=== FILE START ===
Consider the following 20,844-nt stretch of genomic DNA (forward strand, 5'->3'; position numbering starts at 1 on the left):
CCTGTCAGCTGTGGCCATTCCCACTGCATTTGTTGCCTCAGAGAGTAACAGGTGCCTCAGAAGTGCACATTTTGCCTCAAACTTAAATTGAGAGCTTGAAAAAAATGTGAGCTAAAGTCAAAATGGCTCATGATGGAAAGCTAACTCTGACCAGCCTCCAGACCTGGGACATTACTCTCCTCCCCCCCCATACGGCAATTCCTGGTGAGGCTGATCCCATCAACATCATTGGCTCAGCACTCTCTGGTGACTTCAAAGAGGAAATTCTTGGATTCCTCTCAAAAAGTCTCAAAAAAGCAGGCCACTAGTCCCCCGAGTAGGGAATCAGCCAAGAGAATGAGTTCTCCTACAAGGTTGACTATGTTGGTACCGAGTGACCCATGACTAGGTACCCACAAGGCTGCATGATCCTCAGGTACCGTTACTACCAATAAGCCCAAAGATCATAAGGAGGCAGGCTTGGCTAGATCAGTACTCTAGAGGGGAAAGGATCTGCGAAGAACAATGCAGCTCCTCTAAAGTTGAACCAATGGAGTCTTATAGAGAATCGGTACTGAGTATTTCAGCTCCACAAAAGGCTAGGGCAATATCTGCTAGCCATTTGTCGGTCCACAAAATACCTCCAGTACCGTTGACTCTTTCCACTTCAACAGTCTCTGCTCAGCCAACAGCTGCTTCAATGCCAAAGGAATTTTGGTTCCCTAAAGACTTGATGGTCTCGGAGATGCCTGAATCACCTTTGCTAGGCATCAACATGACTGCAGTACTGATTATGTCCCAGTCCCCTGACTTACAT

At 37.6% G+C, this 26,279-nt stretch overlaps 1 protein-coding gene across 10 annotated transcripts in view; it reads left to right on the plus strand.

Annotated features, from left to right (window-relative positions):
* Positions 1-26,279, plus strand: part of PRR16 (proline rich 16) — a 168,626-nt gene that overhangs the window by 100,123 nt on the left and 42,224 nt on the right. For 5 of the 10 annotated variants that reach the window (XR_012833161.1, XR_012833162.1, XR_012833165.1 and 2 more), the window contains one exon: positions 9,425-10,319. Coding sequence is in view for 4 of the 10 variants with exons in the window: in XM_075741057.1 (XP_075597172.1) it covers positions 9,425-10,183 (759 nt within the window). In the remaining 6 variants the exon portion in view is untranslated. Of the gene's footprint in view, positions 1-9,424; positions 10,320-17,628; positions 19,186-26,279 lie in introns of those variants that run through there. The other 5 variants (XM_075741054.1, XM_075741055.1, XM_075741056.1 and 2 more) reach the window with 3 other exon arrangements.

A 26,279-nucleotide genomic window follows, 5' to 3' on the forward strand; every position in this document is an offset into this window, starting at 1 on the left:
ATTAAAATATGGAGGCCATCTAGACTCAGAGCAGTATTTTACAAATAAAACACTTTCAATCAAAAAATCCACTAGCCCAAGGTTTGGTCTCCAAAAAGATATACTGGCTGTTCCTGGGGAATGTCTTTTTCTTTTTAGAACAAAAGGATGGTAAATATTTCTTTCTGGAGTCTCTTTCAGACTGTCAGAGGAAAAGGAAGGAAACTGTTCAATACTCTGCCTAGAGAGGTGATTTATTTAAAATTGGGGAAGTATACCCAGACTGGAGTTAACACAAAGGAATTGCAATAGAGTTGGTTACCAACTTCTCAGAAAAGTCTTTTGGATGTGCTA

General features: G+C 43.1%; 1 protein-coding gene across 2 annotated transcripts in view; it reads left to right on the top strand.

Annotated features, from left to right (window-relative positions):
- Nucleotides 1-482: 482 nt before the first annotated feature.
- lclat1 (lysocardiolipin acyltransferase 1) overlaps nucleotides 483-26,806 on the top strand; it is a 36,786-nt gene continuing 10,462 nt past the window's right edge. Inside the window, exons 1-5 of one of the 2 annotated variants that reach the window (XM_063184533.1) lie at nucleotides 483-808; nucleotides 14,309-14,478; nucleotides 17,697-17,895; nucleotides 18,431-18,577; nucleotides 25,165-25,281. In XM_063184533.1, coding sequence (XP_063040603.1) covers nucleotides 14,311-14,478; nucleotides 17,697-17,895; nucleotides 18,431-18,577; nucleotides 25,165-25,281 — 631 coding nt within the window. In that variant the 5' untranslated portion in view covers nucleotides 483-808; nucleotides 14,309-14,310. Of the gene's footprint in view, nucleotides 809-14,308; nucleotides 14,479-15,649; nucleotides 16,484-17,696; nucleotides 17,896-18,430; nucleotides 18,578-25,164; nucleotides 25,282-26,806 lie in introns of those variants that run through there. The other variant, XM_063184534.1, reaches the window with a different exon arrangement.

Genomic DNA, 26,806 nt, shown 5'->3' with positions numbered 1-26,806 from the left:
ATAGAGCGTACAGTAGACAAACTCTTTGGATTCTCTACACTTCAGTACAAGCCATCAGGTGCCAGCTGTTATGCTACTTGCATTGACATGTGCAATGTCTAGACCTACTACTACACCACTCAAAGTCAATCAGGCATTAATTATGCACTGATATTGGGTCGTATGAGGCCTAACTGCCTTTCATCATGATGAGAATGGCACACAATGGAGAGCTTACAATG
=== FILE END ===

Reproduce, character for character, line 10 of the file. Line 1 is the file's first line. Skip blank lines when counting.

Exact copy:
- Nucleotides 1-482: 482 nt before the first annotated feature.